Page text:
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Local Authority Revenue Declines

Local Authority Statistics: September 2001 quarter

Seasonally adjusted local authority operating revenue decreased $20.0 million or 2.0 percent in the September 2001 quarter to $958.2 million, according to Statistics New Zealand. The latest quarterly local authority survey showed the fall was due to reduced investment income, which was caused by decreased revenue from dividends. The decline in revenue was partly offset by increases in rates, petrol tax, licence fees and fines, government grants and subsidies, sales of goods and services, and all other income during the current quarter.

Investment income declined $59.0 million during the September 2001 quarter, falling from $100.3 million in the June 2001 quarter to $41.3 million in the September 2001 quarter. The decrease was driven by a $57.2 million drop in revenue from dividends and a $1.8 million decrease in interest income.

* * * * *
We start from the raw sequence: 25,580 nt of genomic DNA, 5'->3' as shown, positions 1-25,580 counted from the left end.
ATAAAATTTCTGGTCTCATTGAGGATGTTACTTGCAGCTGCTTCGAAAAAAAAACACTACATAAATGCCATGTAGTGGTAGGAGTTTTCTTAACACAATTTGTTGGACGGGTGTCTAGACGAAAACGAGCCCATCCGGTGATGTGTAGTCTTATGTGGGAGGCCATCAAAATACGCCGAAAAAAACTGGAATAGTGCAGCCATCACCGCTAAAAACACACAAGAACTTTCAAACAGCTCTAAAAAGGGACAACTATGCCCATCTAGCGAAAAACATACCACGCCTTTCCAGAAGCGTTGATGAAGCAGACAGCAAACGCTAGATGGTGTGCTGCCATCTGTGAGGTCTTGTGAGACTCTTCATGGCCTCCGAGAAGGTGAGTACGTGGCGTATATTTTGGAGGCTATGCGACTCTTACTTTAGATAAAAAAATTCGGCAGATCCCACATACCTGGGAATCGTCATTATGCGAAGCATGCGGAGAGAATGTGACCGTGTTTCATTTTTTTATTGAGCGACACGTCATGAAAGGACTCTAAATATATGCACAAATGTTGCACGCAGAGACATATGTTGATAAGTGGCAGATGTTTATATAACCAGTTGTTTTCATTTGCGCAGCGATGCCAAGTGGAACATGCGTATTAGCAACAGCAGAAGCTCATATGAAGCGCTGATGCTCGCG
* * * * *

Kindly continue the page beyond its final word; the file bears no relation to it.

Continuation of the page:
Government grants and subsidies to local authorities increased 15.4 percent or $15.8 million to reach $118.5 million in the September 2001 quarter. Part of the increase can be attributed to increases in transportation funding, particularly regional passenger transport funding.

Local authority purchases of goods and services, grants and donations, and all other expenditure rose 4.9 per cent during the September 2001 quarter. This is the largest increase in expenditure recorded since the December 1999 quarter.

Overall, local authorities continue to record positive seasonally adjusted operating results, with a $59.3 million surplus of operating revenue over operating expenditure reported for the September 2001 quarter. The surplus, however, shows a sharp decline when compared with the previous quarter which recorded a $112.0 million surplus.

Brian Pink
Government Statistician

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